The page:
That's when sleeved tunics became more fashionable. At the time, there were three options: the paenula, the casula, and the planeta. The paenula was worn primarily by slaves but also used as a traveling dress due to its convenience. The casula was of even inferior quality and was usually worn by poorer classes. However, it was later adopted by monks of ascetic leaning.
The planeta had was of more luxurious manufacture and was worn mostly by nobles and senators of the time. However, Saint Isidore later forbade its use as a religious garment because of its price and ostentatious nature.
The Cassock was the logical evolution of these vestments and was worn by almost everyone from the 11th century onwards. However, it also evolved into other more convenient garments like the short coat. Thanks to the conservative view of the church at the time, its members were discouraged from following the current fashion trends. For warmth purposes, cassocks were often lined with furs and adopted the Latin name of pellicea due to its hairy texture. The white piece of cloth worn over the pellicea was called super-pellicea and was later shortened to surplice.
Ring and Staff: These are two elements that have either disappeared or been placed on a secondary plane by most churches today.
The Ring And Staff
The ring was a special mark of the Bishop even at the time of the Council of Toledo. However, to be differentiated from the many other rings most religious leaders wore, it had to be large enough to be worn above a gloved finger and centered by a precious stone, usually a ruby. Bishops wore the ring on the third finger of the right hand. However, the episcopal ring never reached the knuckle. Instead, Bishops wore their office ring above the second joint.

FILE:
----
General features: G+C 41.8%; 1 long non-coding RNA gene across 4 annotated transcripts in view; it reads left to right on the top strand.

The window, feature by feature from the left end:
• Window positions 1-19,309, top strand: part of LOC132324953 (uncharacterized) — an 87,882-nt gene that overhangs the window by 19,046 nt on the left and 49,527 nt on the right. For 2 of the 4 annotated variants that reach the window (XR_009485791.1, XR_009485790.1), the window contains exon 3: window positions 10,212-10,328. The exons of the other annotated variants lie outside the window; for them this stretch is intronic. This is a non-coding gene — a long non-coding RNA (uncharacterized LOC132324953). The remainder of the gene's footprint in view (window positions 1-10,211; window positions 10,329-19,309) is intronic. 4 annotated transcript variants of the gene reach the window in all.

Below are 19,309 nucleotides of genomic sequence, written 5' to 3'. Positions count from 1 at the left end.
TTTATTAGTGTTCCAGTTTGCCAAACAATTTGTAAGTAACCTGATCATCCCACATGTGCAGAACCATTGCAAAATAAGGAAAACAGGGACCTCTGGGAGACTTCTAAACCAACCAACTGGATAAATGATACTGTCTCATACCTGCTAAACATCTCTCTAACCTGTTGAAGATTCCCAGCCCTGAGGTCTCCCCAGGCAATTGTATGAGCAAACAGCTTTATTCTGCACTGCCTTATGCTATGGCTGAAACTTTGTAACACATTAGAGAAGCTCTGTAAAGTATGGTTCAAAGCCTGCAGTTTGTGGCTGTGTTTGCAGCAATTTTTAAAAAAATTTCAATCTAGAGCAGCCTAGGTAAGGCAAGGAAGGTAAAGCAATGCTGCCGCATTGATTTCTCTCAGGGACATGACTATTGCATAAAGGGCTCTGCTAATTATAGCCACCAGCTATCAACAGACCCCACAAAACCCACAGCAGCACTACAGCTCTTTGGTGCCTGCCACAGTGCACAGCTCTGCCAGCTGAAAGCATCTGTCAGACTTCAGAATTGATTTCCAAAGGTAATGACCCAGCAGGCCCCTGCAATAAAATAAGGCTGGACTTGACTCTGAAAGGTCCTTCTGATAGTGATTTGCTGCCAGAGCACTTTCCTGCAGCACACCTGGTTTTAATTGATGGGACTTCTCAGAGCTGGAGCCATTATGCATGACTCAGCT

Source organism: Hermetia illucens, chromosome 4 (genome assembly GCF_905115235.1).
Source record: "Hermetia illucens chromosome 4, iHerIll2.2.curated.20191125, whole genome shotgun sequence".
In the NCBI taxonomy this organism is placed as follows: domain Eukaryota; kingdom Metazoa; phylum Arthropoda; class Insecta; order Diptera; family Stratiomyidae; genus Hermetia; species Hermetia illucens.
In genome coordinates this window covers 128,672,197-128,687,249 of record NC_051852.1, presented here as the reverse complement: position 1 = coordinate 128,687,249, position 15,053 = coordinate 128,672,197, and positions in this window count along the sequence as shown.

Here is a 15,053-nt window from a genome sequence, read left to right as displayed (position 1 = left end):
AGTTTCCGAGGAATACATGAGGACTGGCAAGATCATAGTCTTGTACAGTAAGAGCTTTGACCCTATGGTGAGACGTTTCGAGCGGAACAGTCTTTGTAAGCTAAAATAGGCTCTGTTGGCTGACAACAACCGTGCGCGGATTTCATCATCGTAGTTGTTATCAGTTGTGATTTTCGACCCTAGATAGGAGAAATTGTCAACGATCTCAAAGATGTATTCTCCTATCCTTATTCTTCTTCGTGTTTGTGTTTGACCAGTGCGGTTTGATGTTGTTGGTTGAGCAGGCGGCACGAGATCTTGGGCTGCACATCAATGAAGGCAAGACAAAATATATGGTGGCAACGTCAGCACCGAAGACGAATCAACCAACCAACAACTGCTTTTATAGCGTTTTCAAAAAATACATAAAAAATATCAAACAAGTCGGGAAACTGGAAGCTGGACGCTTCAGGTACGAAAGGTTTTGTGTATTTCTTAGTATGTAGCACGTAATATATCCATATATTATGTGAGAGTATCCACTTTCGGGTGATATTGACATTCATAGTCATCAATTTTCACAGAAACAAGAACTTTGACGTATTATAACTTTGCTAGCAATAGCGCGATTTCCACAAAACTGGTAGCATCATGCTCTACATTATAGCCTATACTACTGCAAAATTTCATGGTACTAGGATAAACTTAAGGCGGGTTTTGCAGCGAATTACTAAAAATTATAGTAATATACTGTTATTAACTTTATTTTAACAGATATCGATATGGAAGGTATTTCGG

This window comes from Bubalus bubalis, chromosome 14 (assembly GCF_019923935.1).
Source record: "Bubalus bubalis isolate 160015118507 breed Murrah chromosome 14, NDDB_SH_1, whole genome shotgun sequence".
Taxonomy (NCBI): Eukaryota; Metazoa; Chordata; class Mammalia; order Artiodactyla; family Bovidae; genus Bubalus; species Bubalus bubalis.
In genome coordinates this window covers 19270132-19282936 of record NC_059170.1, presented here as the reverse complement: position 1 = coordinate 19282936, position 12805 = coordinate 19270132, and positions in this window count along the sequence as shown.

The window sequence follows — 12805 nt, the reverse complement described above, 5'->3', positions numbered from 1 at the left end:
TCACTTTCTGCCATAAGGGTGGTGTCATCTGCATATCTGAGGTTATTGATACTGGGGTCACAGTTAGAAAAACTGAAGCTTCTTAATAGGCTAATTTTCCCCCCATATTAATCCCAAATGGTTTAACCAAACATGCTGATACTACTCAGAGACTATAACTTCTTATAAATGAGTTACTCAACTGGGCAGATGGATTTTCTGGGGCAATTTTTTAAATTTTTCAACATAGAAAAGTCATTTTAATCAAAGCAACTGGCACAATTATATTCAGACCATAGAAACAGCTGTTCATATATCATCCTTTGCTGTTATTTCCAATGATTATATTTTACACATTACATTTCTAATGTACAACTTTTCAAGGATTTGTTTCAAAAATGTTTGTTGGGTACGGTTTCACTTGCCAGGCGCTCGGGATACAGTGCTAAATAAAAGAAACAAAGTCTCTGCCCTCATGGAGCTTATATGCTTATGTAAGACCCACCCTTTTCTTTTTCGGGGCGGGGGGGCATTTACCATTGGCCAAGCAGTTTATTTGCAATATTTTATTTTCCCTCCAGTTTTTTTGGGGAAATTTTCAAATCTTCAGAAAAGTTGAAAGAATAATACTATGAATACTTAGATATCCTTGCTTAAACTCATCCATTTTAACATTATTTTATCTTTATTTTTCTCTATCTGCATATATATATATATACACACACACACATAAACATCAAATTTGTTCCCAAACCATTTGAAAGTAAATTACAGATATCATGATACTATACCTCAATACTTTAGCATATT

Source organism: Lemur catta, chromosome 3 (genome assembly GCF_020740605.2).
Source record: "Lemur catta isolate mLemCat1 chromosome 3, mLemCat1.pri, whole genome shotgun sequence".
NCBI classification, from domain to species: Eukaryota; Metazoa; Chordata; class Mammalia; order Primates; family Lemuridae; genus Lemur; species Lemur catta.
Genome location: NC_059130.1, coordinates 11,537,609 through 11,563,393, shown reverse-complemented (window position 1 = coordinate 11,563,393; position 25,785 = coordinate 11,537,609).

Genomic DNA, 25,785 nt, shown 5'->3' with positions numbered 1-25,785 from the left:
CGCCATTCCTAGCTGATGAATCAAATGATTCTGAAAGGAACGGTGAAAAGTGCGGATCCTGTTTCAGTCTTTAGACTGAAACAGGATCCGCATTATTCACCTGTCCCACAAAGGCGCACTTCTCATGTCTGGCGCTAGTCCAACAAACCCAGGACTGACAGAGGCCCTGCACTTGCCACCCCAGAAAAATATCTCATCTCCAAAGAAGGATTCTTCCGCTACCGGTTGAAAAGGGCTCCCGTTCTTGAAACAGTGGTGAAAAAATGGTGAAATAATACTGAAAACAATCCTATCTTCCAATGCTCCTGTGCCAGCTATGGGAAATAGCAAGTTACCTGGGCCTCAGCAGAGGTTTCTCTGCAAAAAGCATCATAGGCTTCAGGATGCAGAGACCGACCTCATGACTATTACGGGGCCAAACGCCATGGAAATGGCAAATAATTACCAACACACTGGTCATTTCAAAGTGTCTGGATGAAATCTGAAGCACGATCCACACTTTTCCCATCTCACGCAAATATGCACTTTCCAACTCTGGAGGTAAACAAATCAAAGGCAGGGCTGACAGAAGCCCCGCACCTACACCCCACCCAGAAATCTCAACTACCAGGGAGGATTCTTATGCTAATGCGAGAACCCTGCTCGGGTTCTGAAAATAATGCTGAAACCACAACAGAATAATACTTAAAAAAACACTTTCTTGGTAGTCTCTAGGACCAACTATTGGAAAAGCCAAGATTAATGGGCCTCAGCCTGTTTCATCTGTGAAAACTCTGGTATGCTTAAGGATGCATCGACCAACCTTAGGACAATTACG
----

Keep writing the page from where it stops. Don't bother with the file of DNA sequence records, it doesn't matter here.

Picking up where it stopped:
The staff was one of the earliest external symbols the church prescribed for the ordained. The simpler version was a rod of wood, usually crooked at the top. However, many pastoral staves had incrustations of precious metals or stones. Unfortunately, its association with more pastoral and frugal times made it clash with the rising status of the papacy. Today, the only remains of this important element are only found on engravings or some ornate pastor or apostle vestments.
However, the significance of the ring and staff remain the same Isidore of Seville expressed in his De Officiis Ecclesiasticis writings. According to St Isidore, the bishop is given a shepherd's staff to guide his consecration and a ring as a seal for secret things or mysteries of the church.
All these elements have evolved with time and have slowly become an integral part of the usual pastor and apostle vestments we see during service. While church vestments differ depending on the denomination, it is usual to see a combination of these elements.
The now common cassock replaced the toga or planeta; the surplice came to take the place of the original alb; the orarium is still worn in the form of stoles and tippets; the episcopal ring and the pastoral staff were merged into one symbol. The Church of God in Christ, for example, prescribes that Bishops wear a gold ring engraved with a shepherd's staff and centered by a ruby or amethyst.
However, these modifications do not mean that today´s clothes are of lower quality or less dignified.
On the contrary, today we can find excellent pastor vestments that both honor their origins and provide unparalleled quality and comfort. Visit our pastor attire section and take a look at our incredible selection of vestments and liturgical garments.